If you’ve never heard of freekeh, get ready because I think this is going to be a new trend. I’ve already seen it called the new superfood on MarieClare.com and due to it’s nutritional profile I think it will only become more popular which is nice to see in a world that seems to have become quite anti whole grains! Before you click away thinking it’s one of those hard to find health foods, you can actually find this in Tesco. I get the Artisan Grains brand.
As you’ll see when the recipe book I’ve been contributing to comes out, I’ve been experimenting with lots of different ancient grains including Freekeh. Up until a few months ago I’d never heard of this grain, although technically Freekeh is not a grain, but a process. Wheat is harvested while it is young and green, then dried in the sun before being roasted and cracked. It’s nutritional benefits include:
- Low glycemic index — for slowly released sustained energy
- High in fibre — up to four times the amount of brown rice and twice as much as quinoa
- Acts as a prebiotic — nutrient able to fuel the growth of healthy (good) bacteria in the digestive tract, which is important for bowel health and immune function.
- Rich source of lutein and zeaxanthin — phytonutrient carotenoids known for supporting vision and eye health.
- Good source of plant based protein
- Low in fat
- Rich in calcium, iron, and zinc
It’s even been touted as a contender to rival quinoa. Freekeh is not gluten free, but could be easier to digest for people who are intolerant to gluten rather than having a full blown allergy. As with all foods, I think it’s a case of giving it a try to see if you can tolerate it well. It has a texture similar to bulgur wheat when cooked and can be quite creamy. It would make a lovely porridge for breakfast! Plus you’ve just gotta love that name. Whenever I cook this I start singing ‘Get your Freak On’ by Missy Elliot, it has to be done ;-)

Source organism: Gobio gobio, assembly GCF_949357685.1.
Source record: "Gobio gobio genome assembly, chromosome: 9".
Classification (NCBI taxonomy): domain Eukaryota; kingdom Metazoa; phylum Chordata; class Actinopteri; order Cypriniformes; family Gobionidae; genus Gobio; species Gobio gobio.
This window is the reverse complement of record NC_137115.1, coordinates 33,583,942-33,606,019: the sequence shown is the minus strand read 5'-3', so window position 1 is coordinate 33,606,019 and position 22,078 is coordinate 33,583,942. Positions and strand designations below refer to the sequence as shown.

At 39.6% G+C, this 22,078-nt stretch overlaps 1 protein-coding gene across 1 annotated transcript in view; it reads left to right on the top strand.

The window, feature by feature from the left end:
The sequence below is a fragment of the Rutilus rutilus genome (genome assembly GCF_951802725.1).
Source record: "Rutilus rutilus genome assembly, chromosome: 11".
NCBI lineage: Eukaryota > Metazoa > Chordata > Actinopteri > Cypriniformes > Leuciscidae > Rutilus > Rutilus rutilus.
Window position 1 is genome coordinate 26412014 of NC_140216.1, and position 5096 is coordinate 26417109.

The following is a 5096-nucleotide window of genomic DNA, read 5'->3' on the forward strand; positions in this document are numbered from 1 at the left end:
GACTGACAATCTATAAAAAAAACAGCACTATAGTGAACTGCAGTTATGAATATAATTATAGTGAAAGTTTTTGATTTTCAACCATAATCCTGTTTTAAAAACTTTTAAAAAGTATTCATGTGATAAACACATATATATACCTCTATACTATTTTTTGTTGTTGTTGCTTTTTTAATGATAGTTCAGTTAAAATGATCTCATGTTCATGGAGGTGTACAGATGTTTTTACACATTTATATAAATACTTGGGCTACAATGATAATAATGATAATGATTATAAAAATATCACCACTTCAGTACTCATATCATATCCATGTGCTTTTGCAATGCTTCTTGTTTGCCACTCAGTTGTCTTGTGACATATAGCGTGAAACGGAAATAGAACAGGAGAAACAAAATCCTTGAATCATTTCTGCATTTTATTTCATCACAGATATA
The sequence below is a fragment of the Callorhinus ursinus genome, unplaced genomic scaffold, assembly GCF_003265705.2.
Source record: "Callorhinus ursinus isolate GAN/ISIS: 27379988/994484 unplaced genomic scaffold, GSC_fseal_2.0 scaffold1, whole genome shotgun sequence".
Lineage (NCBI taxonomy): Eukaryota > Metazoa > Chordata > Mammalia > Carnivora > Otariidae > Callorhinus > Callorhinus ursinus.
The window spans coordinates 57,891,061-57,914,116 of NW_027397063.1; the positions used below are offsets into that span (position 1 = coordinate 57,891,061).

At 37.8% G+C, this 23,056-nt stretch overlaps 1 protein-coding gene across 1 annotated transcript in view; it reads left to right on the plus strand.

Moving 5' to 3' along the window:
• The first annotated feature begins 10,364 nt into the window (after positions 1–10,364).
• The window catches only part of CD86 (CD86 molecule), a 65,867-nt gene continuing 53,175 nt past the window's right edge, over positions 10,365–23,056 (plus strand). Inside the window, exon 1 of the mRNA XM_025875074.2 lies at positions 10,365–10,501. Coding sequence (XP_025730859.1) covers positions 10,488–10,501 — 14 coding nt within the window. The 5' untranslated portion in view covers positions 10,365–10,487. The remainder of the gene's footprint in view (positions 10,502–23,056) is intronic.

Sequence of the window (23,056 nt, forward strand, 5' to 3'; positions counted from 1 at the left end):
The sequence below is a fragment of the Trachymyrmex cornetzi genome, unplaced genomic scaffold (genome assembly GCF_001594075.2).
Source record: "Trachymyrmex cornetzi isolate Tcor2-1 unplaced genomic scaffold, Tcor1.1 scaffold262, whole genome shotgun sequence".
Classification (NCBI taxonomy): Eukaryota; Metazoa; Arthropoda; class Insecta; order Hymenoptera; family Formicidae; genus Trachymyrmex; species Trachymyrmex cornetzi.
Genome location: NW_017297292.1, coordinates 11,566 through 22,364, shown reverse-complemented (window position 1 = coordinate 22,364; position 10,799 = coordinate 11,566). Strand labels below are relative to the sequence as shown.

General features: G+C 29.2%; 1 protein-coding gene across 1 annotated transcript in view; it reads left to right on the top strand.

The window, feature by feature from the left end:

I decided to use it in a version of a delicious curried chickpea salad that I made a week ago for one of my community groups. I wanted to show them an easy cheap meal that tasted good, so made them this with couscous instead. It was pretty popular and when I tasted it I definitely thought it was more than blog worthy!
You could of course swap the Freekeh for any other grain you fancy, quinoa or millet would work especially well or you could go grain free with cauliflower rice. Freekeh is nice and easy to cook though, you just place 1/2 cup / 100g in a pan with 2 cups / 500ml of water and simmer it until the water has been absorbed, about 15 minutes. It has a nice chewy, filling, savoury taste that is really satisfying.
The rest of this recipe is just as straight forward with only a handful of ingredients. This is absolutely the way I love to cook: healthy food which tastes good and is simple to make. You could easily make a big batch of this to sit in the fridge for lunches during the week.
- 1/2 cup / 100g Green Wheat Freekeh
- 2 cups / 500ml water
- 400g tin chickpeas
- 4 spring onions
- 1/2 cup / big handful of raisins or sultanas
- 2 tsp mild curry powder (or to your personal taste)
- Salad or steamed veggies to serve
- Boil the water and place in a pan with the freekeh. Bring to the boil, reduce to a simmer and cook uncovered until all the water has been absorbed. At this stage you can leave the freekeh to cool or if you'd like to eat it warm continue. Drain the chickpeas and slice the spring onions then add to the freekeh along with the curry powder and the raisins. Season to taste with some salt and serve with a green salad or steamed veggies.
- I like to add the raisins just as the freekeh is about to finish cooking so they can pump up in the heat and moisture.
Simples right? What I also love about this is how it could be made at any time of the year. Eat chilled in the warmer months with salad and warm it up and serve with steamed kale in the cooler months. I’d also be tempted to add some roast butternut squash in the autumn!
Have you heard of Freekeh before? Would you give it a try?